On July 20, an American living in the Chinese city of Kunming published a post on her personal blog that would become an Internet sensation in a matter of hours: a series of photos documenting elaborate fake Apple stores she'd discovered. As the blogger wrote three days after the original post, "Reuters is claiming that the story has been been picked up by nearly 1,000 media outlets--and I can tell you that I have personally been contacted by every major news source in the U.S. and Europe, included the AP, AFP, CNN, BBC, ABC, NBC, and other similarly acronymed outfits." Reporters scrambled to speak with employees at the fake stores while furious customers demanded refunds. Chinese authorities even inspected around 300 shops in Kunming in response to the blog post, shuttering two ripoff Apple stores for not having official business permits (curiously, there was no mention of copyright violations).
Almost two weeks later, the craze over fake Western stores in China is still spreading, with reporters turning up more examples of blatant brand-copying. Analysts are parsing the larger meaning of the episode--highlighting everything from fundamental piracy problems to lessons for Apple to insights on the "power of design." In an article today on how Chinese counterfeiters are increasingly pirating entire Western retail outlets, Reuters points to the 11 Furniture store in Kunming, which aims to "hijack the Ikea experience."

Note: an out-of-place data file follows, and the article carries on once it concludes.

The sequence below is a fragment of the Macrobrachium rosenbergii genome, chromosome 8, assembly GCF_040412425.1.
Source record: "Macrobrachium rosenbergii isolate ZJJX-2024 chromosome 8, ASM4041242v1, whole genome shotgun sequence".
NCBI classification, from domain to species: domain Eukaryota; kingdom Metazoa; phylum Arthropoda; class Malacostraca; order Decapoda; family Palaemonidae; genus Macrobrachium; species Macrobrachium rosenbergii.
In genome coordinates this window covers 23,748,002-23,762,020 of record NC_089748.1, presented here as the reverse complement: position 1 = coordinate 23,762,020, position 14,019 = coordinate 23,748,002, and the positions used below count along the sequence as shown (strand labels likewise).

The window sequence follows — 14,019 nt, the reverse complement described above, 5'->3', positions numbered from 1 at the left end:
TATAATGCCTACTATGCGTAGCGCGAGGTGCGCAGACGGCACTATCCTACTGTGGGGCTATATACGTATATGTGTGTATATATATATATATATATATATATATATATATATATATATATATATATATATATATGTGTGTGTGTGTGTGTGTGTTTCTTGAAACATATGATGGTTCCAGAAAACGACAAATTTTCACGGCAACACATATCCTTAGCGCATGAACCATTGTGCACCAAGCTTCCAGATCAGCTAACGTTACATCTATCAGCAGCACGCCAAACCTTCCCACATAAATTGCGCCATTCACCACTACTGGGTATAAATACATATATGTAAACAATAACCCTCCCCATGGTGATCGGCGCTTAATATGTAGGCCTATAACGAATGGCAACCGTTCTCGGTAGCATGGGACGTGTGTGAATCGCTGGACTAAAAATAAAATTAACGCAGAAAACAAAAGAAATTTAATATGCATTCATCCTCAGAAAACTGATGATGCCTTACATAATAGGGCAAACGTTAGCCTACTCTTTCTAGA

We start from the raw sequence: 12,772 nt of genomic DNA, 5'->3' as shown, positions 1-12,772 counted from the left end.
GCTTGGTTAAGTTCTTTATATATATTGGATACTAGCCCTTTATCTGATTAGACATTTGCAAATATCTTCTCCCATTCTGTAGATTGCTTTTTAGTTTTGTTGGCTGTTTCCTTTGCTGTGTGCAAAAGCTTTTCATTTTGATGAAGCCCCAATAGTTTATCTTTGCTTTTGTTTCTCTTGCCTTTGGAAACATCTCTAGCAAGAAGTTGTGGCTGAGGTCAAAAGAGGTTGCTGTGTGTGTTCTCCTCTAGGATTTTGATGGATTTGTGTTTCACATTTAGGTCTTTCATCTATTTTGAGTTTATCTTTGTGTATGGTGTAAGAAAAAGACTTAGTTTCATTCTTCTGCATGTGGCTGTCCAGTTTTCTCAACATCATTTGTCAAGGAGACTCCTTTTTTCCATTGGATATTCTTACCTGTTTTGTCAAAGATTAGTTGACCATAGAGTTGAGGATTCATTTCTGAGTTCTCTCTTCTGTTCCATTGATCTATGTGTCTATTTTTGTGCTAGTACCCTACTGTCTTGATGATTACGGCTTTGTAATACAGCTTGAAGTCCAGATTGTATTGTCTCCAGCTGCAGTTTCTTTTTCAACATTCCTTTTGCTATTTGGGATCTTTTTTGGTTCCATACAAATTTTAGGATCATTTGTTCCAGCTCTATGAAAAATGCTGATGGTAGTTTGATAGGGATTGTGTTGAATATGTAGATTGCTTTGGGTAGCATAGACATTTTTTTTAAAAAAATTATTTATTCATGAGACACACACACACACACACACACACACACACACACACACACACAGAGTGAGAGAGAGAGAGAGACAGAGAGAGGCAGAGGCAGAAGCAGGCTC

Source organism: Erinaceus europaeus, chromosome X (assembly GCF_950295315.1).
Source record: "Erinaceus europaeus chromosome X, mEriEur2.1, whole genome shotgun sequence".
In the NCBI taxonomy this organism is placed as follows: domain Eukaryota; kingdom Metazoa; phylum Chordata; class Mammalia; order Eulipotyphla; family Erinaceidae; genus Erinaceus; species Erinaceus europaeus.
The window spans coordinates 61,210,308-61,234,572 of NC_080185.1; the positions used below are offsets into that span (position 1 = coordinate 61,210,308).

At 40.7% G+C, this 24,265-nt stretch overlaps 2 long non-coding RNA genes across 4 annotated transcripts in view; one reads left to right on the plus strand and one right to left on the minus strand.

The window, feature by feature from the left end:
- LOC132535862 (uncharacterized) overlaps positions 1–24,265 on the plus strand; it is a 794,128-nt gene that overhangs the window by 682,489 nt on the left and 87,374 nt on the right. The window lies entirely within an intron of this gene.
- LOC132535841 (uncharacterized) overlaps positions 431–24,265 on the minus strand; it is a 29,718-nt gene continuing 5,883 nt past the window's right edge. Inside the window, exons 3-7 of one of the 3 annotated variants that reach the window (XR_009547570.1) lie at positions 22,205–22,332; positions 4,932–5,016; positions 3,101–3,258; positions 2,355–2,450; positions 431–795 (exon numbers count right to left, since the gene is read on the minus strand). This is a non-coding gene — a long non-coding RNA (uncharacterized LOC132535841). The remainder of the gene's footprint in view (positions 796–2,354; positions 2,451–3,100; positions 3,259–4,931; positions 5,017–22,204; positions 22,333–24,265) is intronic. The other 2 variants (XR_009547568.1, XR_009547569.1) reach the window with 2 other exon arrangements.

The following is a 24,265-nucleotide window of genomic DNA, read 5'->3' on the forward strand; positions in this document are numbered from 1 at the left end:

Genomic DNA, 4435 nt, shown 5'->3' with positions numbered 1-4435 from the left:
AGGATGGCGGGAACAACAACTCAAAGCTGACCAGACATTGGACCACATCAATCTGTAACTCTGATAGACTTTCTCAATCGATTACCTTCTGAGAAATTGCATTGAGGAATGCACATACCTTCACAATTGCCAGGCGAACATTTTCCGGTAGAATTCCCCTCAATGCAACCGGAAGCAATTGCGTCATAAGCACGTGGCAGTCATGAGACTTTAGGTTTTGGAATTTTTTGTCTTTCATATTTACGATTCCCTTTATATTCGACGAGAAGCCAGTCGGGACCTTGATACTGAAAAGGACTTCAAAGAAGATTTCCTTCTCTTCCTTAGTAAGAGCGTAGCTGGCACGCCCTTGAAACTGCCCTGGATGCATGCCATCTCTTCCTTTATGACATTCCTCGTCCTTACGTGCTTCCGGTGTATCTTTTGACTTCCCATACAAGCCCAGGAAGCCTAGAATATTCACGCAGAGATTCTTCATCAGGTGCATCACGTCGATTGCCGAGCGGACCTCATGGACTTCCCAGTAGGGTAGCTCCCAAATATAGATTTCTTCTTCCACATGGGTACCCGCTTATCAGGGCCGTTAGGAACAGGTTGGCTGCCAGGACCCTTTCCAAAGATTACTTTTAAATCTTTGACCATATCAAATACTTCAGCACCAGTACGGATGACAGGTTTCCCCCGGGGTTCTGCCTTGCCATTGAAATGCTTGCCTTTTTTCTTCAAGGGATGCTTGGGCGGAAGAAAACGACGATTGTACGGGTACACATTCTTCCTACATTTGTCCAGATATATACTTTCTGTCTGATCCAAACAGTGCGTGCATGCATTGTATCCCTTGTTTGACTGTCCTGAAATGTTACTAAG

[11 Furniture] copies Ikea's blue and yellow color scheme, mock-up rooms, miniature pencils, signage and even its rocking chair designs. Its cafeteria-style restaurant, complete with minimalist wooden tables, has a familiar look, although the menu features Chinese-style braised minced pork and eggs instead of Ikea's Swedish meatballs and salmon.
PC Magazine has found another fake Apple store in Chengdu and USA Today brings other ripoffs to our attention, including a fake Abercrombie & Fitch store in the southern city of Zhongshan and Starbucks, KFC, and McDonald's lookalikes throughout the country. "A major obstacle is China's shanzhai culture, whereby some Chinese delight in making cheap imitations, sometimes in parody, of expensive, famous brands," the paper writes. In perhaps the most surreal sign that things are getting out of control, the blog M.I.C. Gadget reported that a Chinese man had asked employees at a real Apple store in Shanghai to repair his fake MacBook Air.
In a separate blog post today on a trip to Kunming to "scout out fake Apple stores," a Reuters reporter recalls meeting a Chinese woman who "was nearly in tears as she recounted how she had spent a few months salary at a fake Apple store buying products she now doubts are real" (Chinese authorities and fake Apple store employees have asserted that the products sold in the counterfeit stores are authentic). The journalist evaluates Kunming's entire retail experience with skepticism, noting, "I saw Nike and Adidas stores everywhere and it was hard to determine which stores were legitimate." Why does Kunming appear to be ground zero for counterfeiting? "Like many second and third-tier cities in China, Kunming has a rapidly growing middle class that is adjusting to rising disposable incomes," the reporter explains. "While major consumer brands like Starbucks, Yum Brands’ KFC and McDonald's have made second and third-tier cities a priority, many others, like Apple, have not."
For a more visual reflection on the fake Apple store phenomenon, check out this animation from Next Media Animation:
This article is from the archive of our partner The Wire.